They honestly believed that there were chemical weapons.


Saddam Hussein had used chemical weapons on his own people previously. He'd used them on his neighbor (AUDIO GAP) the Iranians, and they believed he had those weapons.

We believed he had those weapons.

QUESTION: That's what we call a non sequitur. It doesn't matter what the troops believe; it matters what you believe.

MODERATOR: I think, Mr. Secretary, the debate is over. We have other questions, courtesy to the audience.

Saturday, May 06, 2006

Documentary: Why We Fight

Here's the 2006 Academy Award nominated documentary Why We Fight. I recommend you take a look at it if you haven't seen it already. It does a nice job of exposing the militaristic nature of American society, and the ability of the government to control its citizens in spite of having a 'free and open media'. Actually there isn't too much in the documentary I found all that revealing, but it's effective in presenting its criticism of US policy in a form palatable to the American public.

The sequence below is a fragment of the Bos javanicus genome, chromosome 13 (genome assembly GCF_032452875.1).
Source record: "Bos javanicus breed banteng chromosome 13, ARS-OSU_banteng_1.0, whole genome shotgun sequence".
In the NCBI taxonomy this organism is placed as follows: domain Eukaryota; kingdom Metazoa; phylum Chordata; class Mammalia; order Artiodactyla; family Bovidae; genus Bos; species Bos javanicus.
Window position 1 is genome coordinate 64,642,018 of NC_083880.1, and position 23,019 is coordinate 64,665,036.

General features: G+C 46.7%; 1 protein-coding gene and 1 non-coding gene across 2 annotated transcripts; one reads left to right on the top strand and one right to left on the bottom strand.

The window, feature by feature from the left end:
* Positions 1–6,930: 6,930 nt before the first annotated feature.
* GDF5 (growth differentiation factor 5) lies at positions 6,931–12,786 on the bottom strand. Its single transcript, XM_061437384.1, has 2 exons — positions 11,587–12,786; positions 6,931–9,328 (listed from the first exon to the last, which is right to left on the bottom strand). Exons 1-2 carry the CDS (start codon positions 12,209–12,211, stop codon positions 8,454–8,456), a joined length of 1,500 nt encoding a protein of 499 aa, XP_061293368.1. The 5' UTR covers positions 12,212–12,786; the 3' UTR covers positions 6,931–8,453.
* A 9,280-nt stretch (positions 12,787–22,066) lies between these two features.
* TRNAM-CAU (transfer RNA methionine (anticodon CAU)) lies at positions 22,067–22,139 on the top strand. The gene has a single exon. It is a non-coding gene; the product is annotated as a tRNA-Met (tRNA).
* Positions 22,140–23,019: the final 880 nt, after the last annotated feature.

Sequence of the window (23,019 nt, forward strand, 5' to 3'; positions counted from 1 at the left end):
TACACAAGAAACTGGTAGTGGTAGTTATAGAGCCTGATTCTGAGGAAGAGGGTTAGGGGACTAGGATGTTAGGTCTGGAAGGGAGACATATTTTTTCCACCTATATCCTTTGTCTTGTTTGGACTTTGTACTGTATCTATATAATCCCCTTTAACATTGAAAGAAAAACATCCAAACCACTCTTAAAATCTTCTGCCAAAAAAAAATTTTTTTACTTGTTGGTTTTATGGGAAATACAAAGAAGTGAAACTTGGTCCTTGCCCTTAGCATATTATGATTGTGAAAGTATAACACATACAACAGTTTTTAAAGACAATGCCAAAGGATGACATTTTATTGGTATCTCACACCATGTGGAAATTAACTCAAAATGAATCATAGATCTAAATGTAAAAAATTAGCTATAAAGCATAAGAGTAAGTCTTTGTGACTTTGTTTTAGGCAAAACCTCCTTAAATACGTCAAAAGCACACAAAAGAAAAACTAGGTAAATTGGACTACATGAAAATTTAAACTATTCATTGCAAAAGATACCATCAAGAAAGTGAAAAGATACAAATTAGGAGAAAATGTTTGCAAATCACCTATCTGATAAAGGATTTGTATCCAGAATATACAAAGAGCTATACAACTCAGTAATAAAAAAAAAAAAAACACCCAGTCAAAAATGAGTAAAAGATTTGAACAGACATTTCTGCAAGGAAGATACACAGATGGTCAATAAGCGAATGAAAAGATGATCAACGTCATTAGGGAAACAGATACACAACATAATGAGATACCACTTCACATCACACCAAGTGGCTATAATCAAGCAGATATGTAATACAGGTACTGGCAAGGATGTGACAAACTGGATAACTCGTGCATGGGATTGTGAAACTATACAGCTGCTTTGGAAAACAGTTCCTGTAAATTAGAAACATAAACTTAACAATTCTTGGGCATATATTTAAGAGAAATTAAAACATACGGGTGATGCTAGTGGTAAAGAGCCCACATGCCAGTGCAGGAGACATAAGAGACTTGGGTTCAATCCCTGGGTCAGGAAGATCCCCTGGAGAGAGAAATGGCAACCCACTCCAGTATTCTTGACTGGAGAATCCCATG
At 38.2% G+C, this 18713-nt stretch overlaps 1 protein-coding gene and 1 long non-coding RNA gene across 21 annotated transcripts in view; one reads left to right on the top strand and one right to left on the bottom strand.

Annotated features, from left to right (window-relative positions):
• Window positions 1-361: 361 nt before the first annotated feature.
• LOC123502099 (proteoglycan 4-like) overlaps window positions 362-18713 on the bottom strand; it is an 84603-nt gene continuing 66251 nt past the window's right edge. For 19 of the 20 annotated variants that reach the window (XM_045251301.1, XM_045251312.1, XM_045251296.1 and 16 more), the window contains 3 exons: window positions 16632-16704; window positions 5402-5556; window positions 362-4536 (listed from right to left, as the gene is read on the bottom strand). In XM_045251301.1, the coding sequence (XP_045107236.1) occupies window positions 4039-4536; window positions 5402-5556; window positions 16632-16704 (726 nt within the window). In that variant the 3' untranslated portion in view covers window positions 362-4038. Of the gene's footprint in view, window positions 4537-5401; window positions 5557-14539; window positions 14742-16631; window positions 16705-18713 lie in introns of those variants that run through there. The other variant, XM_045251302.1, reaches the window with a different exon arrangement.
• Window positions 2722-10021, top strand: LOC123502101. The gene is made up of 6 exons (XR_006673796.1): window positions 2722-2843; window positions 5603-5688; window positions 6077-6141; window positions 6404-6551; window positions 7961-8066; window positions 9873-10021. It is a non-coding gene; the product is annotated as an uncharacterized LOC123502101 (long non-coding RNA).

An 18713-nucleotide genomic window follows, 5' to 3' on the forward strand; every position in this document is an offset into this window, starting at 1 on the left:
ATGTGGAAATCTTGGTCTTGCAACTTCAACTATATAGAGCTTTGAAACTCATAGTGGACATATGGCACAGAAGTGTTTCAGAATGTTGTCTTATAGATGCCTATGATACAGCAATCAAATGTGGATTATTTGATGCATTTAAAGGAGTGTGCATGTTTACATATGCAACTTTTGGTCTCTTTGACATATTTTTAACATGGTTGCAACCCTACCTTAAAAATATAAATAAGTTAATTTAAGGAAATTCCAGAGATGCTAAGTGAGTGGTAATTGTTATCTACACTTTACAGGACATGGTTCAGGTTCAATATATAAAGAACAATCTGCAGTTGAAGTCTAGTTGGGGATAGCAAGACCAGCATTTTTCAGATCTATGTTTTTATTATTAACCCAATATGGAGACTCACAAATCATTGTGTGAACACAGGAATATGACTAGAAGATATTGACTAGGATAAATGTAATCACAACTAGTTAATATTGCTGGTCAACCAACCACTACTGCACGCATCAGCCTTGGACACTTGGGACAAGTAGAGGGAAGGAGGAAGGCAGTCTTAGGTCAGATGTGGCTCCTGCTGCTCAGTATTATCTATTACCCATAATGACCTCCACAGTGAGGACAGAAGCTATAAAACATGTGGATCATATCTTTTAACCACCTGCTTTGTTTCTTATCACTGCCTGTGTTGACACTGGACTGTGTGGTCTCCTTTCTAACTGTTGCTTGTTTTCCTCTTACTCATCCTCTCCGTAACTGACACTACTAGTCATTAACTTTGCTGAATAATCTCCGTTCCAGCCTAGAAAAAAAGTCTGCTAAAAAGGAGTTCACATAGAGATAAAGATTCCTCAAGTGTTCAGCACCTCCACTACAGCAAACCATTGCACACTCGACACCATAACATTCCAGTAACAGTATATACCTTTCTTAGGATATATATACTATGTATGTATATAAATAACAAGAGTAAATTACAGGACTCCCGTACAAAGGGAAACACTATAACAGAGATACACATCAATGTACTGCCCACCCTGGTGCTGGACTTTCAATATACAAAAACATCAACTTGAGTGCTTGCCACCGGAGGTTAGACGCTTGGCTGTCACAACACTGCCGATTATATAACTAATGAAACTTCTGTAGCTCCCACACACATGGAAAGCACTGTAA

You can also watch it at Google Video. You can find Eisenhower's military-industrial complex speech here.

Malaysia's Answer to Harold and Maude

Harold and Maude ain't got nothin' on Muhammad and Wook.

Muhammad: I know society is cynical but I didn’t marry Wook for her money. She is poor. Her only asset is her deep religious knowledge. Through her, I can deepen my knowledge of the religion.

Wook: I hope this marriage will last.

Methinks Wook will get her wish.

Wednesday, May 03, 2006

The Power of Nightmares: Baby It's Cold Outside